6.   Prepare for IRS Form 990 filing.

Particularly for organizations that file the full IRS Form 990 version (rather than the 990-N “e-postcard” or the 990-EZ), Form 990 preparation should be kept in mind year-round. For example, an organization that previously only had to file the 990-N, based on annual revenues of less than $50,000, may now need to file the IRS Form 990-EZ or Form 990 – or vice versa. Additionally, leaders of a nonprofit that carries out some lobbying should monitor such activity so that it does not amount to more than “insubstantial” levels, as legally permitted.[6] Leaders of a nonprofit with significant “unrelated business income” also may need to consider whether to spin off a separate for-profit business, reduce such activity, or simply make sure to track such revenues and expenses well. Note too that organizations with multiple unrelated businesses may face additional “silo” reporting requirements, under newly issued Treasury regulations.[7]

7.   Complete annual conflict of interest disclosures.

Consistent with their fiduciary duty of loyalty to govern in the organization’s best interests, each director, officer, and key employee should complete an annual conflict of interest disclosure statement.[8] The statement should be submitted to the board secretary or president, who should then address any disclosed conflicts with the full board in accordance with the organization’s conflict of interest policy. The nonprofit board’s December or January meeting is a great time to take care of this important governance matter, with the meeting minutes reflecting that the disclosure statements were completed, submitted, reviewed, and accepted (and with any conflicted directors recused from board deliberations and voting).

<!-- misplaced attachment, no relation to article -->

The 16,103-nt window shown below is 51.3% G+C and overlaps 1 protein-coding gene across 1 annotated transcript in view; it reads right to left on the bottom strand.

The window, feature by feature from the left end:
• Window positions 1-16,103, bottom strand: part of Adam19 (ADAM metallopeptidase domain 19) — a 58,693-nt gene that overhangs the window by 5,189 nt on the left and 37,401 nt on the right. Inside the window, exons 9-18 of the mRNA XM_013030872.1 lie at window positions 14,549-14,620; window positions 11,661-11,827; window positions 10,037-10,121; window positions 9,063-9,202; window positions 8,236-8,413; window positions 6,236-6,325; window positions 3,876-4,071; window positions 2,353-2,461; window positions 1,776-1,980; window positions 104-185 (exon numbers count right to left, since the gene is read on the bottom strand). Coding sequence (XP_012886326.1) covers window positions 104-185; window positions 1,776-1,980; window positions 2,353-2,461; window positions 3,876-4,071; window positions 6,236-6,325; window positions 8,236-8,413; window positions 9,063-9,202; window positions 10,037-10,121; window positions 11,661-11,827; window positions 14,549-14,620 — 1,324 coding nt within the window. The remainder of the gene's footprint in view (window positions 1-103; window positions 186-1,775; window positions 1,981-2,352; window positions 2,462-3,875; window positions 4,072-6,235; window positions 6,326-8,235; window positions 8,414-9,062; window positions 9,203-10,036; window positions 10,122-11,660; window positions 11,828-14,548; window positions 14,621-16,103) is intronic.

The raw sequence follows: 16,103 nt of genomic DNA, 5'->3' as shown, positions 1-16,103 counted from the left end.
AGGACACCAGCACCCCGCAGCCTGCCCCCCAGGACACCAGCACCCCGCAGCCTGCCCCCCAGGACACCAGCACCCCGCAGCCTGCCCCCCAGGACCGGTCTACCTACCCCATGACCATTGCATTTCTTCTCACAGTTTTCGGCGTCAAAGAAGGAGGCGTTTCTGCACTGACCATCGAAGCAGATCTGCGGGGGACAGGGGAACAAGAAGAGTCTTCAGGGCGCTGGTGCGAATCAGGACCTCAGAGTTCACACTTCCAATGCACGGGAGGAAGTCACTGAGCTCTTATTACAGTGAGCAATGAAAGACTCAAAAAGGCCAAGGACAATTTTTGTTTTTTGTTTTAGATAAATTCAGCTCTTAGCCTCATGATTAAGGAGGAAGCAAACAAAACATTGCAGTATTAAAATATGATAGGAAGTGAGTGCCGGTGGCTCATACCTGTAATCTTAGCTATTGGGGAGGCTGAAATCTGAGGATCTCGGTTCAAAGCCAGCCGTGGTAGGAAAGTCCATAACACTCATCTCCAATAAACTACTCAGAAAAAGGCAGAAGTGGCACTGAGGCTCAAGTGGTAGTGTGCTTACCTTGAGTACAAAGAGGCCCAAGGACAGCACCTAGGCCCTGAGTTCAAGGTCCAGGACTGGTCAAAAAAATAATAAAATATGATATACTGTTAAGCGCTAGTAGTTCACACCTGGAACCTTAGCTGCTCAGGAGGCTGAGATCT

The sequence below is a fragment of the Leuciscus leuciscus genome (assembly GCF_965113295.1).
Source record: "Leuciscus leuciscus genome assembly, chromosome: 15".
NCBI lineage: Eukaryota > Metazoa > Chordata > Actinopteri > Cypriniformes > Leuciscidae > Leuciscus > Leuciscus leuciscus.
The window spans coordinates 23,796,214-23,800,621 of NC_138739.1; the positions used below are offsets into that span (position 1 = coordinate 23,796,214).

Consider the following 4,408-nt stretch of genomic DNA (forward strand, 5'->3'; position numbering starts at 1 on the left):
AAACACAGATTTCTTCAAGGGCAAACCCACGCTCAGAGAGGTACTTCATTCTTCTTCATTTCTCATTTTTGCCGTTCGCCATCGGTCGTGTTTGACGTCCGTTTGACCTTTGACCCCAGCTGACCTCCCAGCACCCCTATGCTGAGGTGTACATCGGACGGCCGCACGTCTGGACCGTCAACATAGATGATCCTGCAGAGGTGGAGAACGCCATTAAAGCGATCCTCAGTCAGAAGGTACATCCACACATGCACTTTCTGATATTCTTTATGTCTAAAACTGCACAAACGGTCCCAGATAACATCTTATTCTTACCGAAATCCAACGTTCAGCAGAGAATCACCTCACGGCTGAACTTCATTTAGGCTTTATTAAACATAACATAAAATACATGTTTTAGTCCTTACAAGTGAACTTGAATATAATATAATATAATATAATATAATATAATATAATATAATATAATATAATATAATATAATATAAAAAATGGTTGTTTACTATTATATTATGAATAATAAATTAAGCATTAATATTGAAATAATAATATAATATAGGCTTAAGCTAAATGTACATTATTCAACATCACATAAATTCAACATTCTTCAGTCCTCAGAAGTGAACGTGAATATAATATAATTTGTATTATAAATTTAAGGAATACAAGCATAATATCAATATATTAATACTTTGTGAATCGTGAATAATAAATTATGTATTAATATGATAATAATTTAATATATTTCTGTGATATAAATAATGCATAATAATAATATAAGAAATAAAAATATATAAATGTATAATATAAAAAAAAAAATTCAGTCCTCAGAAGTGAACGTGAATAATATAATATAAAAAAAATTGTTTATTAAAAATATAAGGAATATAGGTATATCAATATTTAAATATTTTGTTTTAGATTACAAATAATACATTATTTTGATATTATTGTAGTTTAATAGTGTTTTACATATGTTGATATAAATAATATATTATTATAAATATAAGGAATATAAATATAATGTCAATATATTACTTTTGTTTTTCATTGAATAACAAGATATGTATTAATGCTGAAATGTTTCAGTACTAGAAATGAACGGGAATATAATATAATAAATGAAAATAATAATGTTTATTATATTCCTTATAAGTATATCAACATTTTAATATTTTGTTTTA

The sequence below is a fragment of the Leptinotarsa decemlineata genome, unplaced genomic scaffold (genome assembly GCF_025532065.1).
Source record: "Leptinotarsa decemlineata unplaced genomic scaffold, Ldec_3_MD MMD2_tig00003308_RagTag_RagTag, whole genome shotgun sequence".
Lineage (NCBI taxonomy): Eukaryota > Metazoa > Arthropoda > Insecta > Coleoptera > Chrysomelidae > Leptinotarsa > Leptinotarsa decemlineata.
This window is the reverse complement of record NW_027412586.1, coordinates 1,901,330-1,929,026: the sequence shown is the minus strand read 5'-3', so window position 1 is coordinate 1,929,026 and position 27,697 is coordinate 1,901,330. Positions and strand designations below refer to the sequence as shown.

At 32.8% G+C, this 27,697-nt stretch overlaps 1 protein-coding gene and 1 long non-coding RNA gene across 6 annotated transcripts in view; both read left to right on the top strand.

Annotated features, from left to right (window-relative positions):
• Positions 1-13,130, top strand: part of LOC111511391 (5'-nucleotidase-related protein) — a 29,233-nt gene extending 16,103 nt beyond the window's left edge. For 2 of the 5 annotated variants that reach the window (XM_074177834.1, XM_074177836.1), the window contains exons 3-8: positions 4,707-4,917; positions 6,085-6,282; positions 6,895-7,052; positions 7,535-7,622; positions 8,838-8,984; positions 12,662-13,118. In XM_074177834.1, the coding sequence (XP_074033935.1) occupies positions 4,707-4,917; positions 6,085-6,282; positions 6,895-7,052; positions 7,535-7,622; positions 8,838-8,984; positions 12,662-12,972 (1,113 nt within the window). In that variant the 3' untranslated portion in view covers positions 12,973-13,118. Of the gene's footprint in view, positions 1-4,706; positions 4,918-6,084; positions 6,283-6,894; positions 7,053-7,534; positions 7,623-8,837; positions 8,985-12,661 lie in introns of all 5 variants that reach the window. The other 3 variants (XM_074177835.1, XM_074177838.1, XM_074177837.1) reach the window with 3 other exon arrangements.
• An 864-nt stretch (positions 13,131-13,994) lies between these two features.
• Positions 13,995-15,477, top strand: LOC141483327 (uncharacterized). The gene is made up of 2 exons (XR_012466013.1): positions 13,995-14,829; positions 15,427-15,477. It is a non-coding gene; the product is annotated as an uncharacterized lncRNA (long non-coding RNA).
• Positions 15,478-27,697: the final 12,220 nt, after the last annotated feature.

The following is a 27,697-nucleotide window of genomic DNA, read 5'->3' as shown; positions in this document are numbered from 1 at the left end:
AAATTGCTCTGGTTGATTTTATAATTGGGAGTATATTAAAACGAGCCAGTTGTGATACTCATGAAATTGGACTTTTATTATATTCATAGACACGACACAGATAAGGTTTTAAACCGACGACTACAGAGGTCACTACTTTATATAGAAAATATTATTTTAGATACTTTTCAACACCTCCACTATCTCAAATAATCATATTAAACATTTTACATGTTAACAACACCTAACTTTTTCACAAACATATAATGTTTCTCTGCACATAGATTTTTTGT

Remember that leaders may not use their positions of trust for personal advantage at the nonprofit’s expense. Consequently, to the extent any leader may have a financial or personal conflict by reason of family, business, or other relationships, such matter must be fully disclosed and satisfactorily addressed to determine whether it is permissible or impermissible. Impermissible conflicts must be rejected. Permissible conflicts may be accepted, on the other hand, by independent directors who accept a proposed transaction as fair to, and in the best interests of, the organization.

8.   Hold elections.

Per most nonprofit bylaws, directors and officers are elected for specified terms of office. But organizations tend to forget to take care of this important governance matter. Well run nonprofits cultivate new leaders, honor departing leaders, and make sure each leader’s term is well identified. Remember too that directors and officers may be eligible for reelection or reappointment, or that term limits may apply.

9.   Monitor state fundraising compliance requirements.